There will be a discussion post in the new community.
commodorified: A cartoon of a worried looking woman in a chef's hat (cooking for people who don't)
Some Ways to Thicken Things


1) Flour
.

A) Roux: heat some oil in your fairly thick-bottomed pan, on medium. Add flour slowly, stirring continuously, until you have a paste which is no longer shiny with oil on the surface.

If you want pale roux, you may start to add the other ingredients of your recipe as soon as your paste is smooth.
If you want golden/"peanut butter" roux, keep toasting the flour until the paste mixture is the colour of light toast.
If you want brown/dark roux, keep toasting the flour until the paste mixture is the colour of dark toast, being very careful to keep the heat low and the paste always on the move with your spoon so as not to burn the flour. It takes a while, but it's worth it: burnt roux is nasty.

A pale roux and a dark roux will not have the same thickening power: pale roux will thicken much more strongly, but not have as complex a flavor.

Once your liquids have been added, slowly bring the mixture to at least a one-minute boil to cook the flour completely and achieve your final thickness.

1 lb roux (8 oz flour to 8 oz oil or other fat) will thicken about a gallon of water or other thin liquid. If you think you may have ended up with too much roux, move some or all of it into a bowl and add it in gradually as you cook the rest of your dish until you are satisfied with the thickness, remembering that roux doesn't thicken until it boils.

B) White sauce:

Melt butter in a thick-bottomed pan over very low heat, add flour slowly, a teaspoonful at a time, stirring continuously, until you have a fairly stiff paste with no fat shining on the surface. As soon as you have a smooth, lump-free paste, add

i) cream (or half-and-half, or milk). Bring to a very low, brief, careful boil, just enough to cook the flour without damaging the texture of the cream or milk. You now have a Bechamel sauce, which you may flavour as you like or as the recipe dictates.

ii) chicken or fish (or vegetable) stock. Bring to low boil. You now have a Veloute, which you may flavour as you like or as the recipe dictates.

C) Thickening sauces or other liquids which contain low or no fat: Make a thick paste of soft butter and flour, introduce it slowly to the liquid and bring your dish to a boil to cook the flour.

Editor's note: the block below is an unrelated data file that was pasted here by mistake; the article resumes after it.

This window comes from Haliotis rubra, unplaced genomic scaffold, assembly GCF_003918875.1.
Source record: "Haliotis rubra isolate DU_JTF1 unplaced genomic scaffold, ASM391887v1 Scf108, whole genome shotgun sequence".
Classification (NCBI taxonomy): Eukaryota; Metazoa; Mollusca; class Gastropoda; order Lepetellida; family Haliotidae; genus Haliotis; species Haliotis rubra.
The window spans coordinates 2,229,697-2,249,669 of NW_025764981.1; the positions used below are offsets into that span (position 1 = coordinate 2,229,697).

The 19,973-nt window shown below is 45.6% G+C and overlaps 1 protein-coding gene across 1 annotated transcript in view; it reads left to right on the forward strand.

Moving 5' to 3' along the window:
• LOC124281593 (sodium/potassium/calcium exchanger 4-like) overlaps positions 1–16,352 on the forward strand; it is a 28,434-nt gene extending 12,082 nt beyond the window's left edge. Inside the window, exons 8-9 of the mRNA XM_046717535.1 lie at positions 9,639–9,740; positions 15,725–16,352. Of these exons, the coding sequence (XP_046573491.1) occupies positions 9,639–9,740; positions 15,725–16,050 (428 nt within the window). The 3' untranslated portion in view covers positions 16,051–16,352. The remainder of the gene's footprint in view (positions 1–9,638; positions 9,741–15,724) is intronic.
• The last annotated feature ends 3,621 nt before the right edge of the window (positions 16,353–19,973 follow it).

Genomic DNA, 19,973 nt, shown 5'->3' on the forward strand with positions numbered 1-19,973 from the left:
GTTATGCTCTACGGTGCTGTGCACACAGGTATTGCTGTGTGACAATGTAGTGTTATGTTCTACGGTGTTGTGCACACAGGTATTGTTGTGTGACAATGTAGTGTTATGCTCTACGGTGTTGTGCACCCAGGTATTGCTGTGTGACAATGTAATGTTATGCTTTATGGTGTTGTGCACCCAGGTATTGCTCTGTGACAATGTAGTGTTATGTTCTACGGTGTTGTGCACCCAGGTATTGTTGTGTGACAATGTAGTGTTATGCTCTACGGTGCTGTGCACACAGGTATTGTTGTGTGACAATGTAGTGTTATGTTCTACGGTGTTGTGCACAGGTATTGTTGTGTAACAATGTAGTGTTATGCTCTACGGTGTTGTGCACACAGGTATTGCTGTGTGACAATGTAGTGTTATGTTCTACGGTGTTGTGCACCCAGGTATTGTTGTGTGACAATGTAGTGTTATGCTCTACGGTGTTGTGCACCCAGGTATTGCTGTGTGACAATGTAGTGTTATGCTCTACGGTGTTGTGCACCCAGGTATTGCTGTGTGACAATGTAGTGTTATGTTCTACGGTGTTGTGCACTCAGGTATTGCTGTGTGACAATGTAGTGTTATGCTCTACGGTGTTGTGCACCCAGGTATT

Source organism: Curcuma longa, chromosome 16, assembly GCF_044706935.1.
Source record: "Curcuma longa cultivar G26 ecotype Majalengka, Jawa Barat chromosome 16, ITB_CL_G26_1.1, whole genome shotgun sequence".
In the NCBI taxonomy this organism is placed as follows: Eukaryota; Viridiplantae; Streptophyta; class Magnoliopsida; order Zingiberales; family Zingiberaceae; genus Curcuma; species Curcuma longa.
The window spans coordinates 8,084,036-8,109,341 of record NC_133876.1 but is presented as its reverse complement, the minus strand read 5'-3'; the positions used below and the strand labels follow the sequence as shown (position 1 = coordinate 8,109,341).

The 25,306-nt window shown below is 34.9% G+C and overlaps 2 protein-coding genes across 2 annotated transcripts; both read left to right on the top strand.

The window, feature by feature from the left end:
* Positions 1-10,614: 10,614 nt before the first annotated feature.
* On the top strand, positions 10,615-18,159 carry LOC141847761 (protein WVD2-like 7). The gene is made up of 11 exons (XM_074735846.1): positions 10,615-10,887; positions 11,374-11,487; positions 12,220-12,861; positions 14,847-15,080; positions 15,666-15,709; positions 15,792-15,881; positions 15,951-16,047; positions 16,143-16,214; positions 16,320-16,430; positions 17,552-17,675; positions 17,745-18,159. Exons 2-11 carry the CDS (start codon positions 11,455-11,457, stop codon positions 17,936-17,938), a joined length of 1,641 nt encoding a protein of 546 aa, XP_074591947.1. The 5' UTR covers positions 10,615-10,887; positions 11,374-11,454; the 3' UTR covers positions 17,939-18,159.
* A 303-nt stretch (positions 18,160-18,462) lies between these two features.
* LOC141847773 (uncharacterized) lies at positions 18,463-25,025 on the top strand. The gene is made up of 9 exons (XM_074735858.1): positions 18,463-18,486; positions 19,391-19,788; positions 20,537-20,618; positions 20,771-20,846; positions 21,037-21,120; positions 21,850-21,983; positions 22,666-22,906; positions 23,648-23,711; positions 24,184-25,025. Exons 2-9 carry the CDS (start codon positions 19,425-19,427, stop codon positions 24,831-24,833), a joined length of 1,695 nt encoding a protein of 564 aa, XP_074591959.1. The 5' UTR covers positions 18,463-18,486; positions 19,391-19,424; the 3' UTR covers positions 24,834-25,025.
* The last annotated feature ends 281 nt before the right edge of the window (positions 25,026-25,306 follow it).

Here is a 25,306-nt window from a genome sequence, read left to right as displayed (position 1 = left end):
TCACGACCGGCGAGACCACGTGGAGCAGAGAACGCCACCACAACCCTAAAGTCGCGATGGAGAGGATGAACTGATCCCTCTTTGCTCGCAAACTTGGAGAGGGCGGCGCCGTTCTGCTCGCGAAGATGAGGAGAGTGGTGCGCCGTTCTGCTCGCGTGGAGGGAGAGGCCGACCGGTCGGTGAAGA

D) Gravy:

(If your mother or grandmother or some other older relative or friend taught you how to make gravy, keep right on doing it that way, for that is The Best Gravy. If not, you may as well make it the way my grandmother did it as any other way: it's fairly simple, it makes good gravy, it almost never ends up lumpy, and the method has been tested and refined over at least 100 years of Thanksgivings, Christmases, and Sundays.)

While your perfectly roasted or pan-fried meat is resting/keeping warm in the oven, add a small amount of wine, beer, sherry, port, stock, broth, or water to the pan and bring it to a strong boil, scraping up as much of the bits of dripping and meat and so forth from the bottom of the pan as you can and mixing them into the fat (this is called deglazing, if you want to be impressive. Gran called it 'getting all the good out').

Let that liquid mostly evaporate, then turn the heat OFF and start adding flour slowly - I use a teaspoon except at Christmas, when I use a 1/4 cup measure to deal with ALL THE TURKEY FAT. You turn the heat off to give yourself time to work; you don't want the flour to cook until AFTER you add your liquid or you will get the dreaded lumps.

If you think you have too much fat, or you KNOW you have too much paste, both can be stored for later: the paste can go in the freezer in anything that seals. A method for clarifying and storing fat for later use is here.

When your paste is smooth and no longer shiny, add some meat stock or vegetable stock or the water you used to cook tonight's vegetables, or even last night's, which you poured into something and kept when the vegetables were done, or some boiling water from a kettle or a bit of all of the above, gradually, stirring as you go. Turn heat to medium and continue stirring until mixture boils, thickens, and smooths. Add more liquid if desired to adjust thickness. Add herbs and spices to taste, and a glug of wine if you want to.

E) Alternate flours: most grain flours (whole wheat, rice, spelt), and legume flours (chick pea, pea.) Nut "flours" are not absorbent in the same way and do not work. Non-wheat flours will require different proportions: add your flour slowly and patiently and you ought to be fine.

2) Consider the Potato


A) Potato water, from boiling potatoes. Good added to soups, stocks, gravies, stews ... the more you boil it down the more thickening it will give, but it will in no case give very much. Adds a subtle but definite flavour, especially if you boiled them with the skins on, in which case the water tastes a bit earthy. I like this, especially in red meat gravies; you may not.

B) Mashed potatoes: mash them very smooth, then slowly add stock or milk or the liquid from your soup or stew and continue to mash/stir until you have a thick liquid. Stir it slowly into your dish. Adds a decided potato flavour.